The fourth strategy is to encourage voters to oppose public health regulation. For example, the tobacco industry has, and continues to campaign for, a restricted role of government, and against taxation and regulation. Their campaigns emphasise that tobacco use is an individual responsibility and raise arguments against so-called nanny state governments. Contrastingly, public health highlights the importance of social, economic, and political factors, and ethical considerations. The differences between high-risk individual and population approaches underline the gap between public health and industry perspectives. Similarly, blame-the-victim campaigns by transnational food corporations reduce public support for govern ment interventions. As an alternative to regulatory measures, alcohol and food industries promote ineffective individually-targeted information and educational approaches, and sometimes employ counter-productive covert marketing. Their social-marketing campaigns place responsibility for the purchasing decision on the individual, and in doing so, separate these choices from the circumstances in which they are made. The media regularly emphasise personal choice and responsibility and convey government intervention as coercive and oppressive. Despite the industries’ professed faith in these information-based approaches, they avoid disclosure of relevant health information to consumers. From the denial of tobacco addiction as late as 1994 to the obstruction of traffic-light labelling of unhealthy food and the recent detraction of alcoholic drinks from EU labelling legislation, the tobacco, alcohol, and food industries have all tried to block access to objective health information and to manipulate channels of communication. To deflect criticism, corporations promote actions outside their areas of expertise. For example, tobacco corporations promote the prevention of violence against women and ultra-processed food and drink corporations emphasise physical inactivity. Tobacco and alcohol producers also highlight illegal distribution and smuggling to deter policy makers from introducing regulation that will curtail their own activity. The similarities between strategies used by the tobacco, alcohol, and food and drink corporations are unsurprising in view of the flow of people, funds, and activities across these industries, which also have histories of joint ownership—eg, Philip Morris owned both Kraft and Miller Brewing; Altria is a lead shareholder in tobacco and food companies that have shared directorships; SAB Miller Board includes at least five past or present tobacco company executives and board members; and the Diageo Executive Director, responsible for public affairs, spent 17 years in a similar role at Philip Morris. Additionally, tobacco and food and drink corporations use the same public relations firms to lobby worldwide and to design stakeholder marketing campaigns such as Pernod Ricard’s drink Responsib’All Day. The alcohol and food and drink industries are united in intense opposition to the development of an equivalent to the WHO Framework Convention on Tobacco Control. Article 5·3 of this convention outlines the protection of public health policies for tobacco control from commercial and other vested interests of the tobacco industry and is relevant to the alcohol and ultra-processed food and drink industries. The actions of transnational corporations have generated such major concerns in the public health community,that there is now an emerging willingness to address these issues with scientific methods and systematic analysis.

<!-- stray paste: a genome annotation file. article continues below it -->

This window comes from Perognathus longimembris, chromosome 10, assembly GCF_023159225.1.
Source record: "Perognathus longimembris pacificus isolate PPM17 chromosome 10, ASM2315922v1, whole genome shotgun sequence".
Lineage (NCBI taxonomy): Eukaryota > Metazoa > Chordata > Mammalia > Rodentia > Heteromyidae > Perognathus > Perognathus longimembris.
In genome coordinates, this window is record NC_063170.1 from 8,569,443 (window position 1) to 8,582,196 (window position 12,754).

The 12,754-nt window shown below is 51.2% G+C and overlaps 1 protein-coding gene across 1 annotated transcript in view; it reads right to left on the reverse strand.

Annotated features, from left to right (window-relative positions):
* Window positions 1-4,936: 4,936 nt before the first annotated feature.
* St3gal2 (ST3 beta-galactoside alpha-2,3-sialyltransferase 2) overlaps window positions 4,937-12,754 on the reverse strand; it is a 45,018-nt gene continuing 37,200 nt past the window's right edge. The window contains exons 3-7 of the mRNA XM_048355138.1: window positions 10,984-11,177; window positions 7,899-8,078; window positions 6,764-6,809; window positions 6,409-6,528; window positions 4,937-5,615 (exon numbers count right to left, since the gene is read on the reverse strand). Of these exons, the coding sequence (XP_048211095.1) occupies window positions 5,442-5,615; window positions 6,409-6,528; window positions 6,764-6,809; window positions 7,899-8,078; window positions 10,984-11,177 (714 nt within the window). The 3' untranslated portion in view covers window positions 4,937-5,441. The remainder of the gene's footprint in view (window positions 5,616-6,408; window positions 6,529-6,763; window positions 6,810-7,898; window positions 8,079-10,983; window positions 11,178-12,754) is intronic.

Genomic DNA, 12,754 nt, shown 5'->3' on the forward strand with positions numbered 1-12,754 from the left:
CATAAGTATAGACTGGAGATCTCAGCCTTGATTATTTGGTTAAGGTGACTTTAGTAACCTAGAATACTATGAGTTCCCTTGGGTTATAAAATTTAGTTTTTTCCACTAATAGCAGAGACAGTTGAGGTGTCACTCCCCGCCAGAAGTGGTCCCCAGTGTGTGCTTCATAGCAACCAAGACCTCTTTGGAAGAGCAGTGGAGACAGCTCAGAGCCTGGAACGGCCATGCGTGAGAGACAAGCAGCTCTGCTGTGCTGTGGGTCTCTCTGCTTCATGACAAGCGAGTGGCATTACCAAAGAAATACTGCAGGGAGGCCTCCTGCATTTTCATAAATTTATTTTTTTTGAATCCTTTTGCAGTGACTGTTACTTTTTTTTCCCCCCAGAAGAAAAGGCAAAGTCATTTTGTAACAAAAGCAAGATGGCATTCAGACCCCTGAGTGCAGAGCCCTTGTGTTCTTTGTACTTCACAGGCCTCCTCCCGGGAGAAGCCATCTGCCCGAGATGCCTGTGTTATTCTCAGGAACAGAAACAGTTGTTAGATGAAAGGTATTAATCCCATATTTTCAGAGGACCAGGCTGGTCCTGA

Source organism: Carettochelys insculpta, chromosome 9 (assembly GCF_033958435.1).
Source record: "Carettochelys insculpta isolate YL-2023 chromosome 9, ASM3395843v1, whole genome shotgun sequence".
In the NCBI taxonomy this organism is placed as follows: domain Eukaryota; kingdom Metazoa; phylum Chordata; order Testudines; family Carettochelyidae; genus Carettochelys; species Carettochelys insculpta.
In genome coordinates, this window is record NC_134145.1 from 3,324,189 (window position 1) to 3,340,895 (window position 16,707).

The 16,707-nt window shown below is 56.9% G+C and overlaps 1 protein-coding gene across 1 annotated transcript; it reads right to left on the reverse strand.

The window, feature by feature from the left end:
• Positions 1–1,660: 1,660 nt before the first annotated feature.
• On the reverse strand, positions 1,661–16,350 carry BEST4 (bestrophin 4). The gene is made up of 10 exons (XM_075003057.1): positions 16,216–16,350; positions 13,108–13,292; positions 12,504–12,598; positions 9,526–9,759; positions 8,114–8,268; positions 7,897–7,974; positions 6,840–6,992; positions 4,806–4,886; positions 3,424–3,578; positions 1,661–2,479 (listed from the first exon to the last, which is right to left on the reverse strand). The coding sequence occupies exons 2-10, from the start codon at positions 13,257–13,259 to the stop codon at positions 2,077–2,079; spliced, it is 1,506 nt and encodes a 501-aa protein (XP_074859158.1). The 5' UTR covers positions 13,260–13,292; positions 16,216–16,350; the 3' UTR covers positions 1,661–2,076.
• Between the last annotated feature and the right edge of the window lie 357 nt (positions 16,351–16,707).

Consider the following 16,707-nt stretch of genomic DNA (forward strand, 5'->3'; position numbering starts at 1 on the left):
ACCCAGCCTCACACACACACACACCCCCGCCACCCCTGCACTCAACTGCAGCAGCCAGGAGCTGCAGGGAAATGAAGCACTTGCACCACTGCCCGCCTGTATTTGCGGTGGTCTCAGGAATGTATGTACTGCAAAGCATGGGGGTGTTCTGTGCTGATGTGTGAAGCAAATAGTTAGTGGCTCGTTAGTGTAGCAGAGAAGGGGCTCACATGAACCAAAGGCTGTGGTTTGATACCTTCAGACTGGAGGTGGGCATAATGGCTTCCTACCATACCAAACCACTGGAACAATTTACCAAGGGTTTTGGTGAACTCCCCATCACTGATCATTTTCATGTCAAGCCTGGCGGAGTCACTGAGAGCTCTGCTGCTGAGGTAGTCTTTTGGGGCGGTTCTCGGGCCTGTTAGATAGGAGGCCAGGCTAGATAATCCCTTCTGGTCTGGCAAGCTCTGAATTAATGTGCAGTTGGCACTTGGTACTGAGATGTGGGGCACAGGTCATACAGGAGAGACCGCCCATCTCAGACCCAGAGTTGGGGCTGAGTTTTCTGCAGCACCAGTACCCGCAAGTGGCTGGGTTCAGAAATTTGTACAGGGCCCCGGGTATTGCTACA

The case for public regulation